The way that I write articles for my site is to put them in a standard text file and format them using a language called markdown. Markdown allows me to use simple indicators when I want to change text size, bold or italicize content, create lists, as well as a myriad of other formatting options. Markdown is exceptionally easy for users to learn, and I’ve found that it’s an easy syntax to use for non-technical writers.
If you combine this with a script that automatically publishes new versions of your site, it’s easy to have users write an article, use markdown to format the text, then put it in a folder that triggers the new version of your site to publish. I like to serve in the editor’s role, so I want writers to submit their works to me for review, which I then release myself. It might be a bit more tedious than an easy to use GUI interface, but it’s not exceedingly tough by any measurement.
Let’s shift focus slightly and look at the reasons that dynamic sites are often touted as being superior to static ones.
CMSs are Constantly Updated
This is true, but it’s because flaws are consistently found. The unspoken assumption is that when a new version of the CMS is published, you’ll immediately update your software. While there are some hosts out there that automatically update your software to the latest version, there are just as many others that rely on you to update your own software.
To further complicate this position, many people who rely on a CMS to publish their sites use plugins to add functionality to their users. Plugins are often found to have security problems, and most hosts don’t automatically update plugins.
The main point behind this myth is that this a CMS is more secure than a static website because they’re continuously being improved. This contention is ludicrous when you look at just the potential for security problems. Static sites have very few moving parts that make it possible for them to be hacked. Basically, the hacker will have to access your file host to be able to manipulate the content on your site. With dynamic websites, any web page that interacts with your database has the potential for exploitation.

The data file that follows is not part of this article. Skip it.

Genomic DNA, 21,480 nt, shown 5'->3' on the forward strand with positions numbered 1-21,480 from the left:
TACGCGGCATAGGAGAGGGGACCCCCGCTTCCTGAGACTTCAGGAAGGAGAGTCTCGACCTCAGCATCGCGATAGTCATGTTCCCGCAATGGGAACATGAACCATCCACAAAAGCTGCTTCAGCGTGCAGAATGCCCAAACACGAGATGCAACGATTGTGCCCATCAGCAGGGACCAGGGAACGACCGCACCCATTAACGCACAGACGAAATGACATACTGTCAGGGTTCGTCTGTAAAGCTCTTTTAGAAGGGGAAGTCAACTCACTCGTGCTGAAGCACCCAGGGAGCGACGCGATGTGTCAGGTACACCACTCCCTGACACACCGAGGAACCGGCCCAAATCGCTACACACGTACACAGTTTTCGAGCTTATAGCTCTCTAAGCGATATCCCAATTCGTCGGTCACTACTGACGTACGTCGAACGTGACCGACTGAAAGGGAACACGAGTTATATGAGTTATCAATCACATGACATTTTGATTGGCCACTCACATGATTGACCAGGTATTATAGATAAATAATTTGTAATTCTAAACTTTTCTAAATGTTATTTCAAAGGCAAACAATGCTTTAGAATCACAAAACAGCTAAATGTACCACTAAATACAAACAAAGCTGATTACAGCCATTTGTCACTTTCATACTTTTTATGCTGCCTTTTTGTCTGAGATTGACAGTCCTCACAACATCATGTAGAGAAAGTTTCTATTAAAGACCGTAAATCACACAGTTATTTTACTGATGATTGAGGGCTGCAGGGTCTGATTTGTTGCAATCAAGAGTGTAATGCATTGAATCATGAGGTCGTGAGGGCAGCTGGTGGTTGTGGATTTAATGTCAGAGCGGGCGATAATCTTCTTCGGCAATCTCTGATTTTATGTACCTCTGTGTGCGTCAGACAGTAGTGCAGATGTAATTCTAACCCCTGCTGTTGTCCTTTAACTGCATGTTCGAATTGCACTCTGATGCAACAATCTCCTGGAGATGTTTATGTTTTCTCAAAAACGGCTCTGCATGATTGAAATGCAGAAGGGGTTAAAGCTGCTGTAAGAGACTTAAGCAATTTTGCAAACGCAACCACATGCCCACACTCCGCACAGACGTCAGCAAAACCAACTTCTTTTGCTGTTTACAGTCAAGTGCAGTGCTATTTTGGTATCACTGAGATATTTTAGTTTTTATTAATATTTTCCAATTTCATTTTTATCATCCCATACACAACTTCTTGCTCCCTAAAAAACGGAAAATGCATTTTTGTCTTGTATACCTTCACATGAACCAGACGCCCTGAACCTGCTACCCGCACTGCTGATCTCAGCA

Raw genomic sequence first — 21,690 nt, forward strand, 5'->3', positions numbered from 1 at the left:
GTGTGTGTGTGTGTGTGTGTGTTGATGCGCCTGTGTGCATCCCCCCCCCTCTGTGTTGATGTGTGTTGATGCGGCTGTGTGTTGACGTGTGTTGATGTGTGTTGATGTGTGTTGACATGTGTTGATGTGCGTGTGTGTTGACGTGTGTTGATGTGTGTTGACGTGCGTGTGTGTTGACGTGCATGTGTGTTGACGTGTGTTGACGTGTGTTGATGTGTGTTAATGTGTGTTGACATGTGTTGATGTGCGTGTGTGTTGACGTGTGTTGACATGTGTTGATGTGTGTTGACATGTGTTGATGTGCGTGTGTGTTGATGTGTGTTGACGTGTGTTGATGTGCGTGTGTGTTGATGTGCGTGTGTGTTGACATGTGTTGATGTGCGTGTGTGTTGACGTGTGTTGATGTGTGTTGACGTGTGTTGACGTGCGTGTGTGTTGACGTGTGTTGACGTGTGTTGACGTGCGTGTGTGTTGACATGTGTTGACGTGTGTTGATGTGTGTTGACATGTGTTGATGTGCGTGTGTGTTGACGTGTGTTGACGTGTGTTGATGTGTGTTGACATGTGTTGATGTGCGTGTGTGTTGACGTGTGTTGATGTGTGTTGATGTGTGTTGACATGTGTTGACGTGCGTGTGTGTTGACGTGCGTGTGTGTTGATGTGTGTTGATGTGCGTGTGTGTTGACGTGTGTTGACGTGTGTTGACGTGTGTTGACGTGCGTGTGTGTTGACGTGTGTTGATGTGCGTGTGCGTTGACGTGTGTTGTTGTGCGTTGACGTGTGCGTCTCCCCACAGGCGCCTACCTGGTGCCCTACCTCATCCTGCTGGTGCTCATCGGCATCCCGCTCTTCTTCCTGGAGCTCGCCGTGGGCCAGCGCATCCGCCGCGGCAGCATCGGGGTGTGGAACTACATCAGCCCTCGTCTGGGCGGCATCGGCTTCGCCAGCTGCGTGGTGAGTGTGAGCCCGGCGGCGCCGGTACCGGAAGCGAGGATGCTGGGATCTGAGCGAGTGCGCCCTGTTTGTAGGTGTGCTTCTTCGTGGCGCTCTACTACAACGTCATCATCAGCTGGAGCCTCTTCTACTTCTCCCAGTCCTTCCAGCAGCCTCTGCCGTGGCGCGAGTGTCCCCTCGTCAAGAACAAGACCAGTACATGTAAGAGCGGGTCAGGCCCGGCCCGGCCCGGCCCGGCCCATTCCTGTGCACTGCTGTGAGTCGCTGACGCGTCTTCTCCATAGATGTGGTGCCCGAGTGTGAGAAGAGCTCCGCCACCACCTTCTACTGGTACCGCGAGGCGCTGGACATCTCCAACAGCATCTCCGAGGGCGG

Dynamic Sites Offer Better User Interaction
This myth assumes that static websites offer no level of user interaction. It’s thought that static sites present data that merely sits there waiting for a user to consume it. There are no moving parts, no way of accepting input from users, and no way of allowing a user to do anything but read what is already there.
CMS Better Scale to Content
This myth says that you can better scale dynamic websites because you can quickly and more easily add content to your site. One error this one makes is that it assumes that you only scale content, not the distribution of that content.
Static websites have a different workflow than dynamic ones, but that doesn’t make them scale better or worse. If you create an automated publishing workflow, you can quickly push new content to your website. If your traffic increases and you set up your hosting correctly, the host will be able to handle massive spikes in traffic due to the small footprint prevalent with static websites.
It seems that most of these myths about static websites are due to the confusion between static sites and static layouts on websites. Also, the misconception that static websites have to have every page hand-coded and created by a web developer makes matters worse. The truth is that a static site - when developed correctly - are very much alive. Static websites may not be right for every situation, but they still have a place on the Internet.
What is a static layout? - Static layouts are hard-coded websites that rely on static measurements - usually pixels - that do not adapt or adjust to different screen sizes or resolutions. As a general rule, static sites are not mobile friendly and are generally larger than adaptive or responsive layouts due to large media being served on the page.
Thank you for reading my content, and I hope you’ve learned a few things about static websites.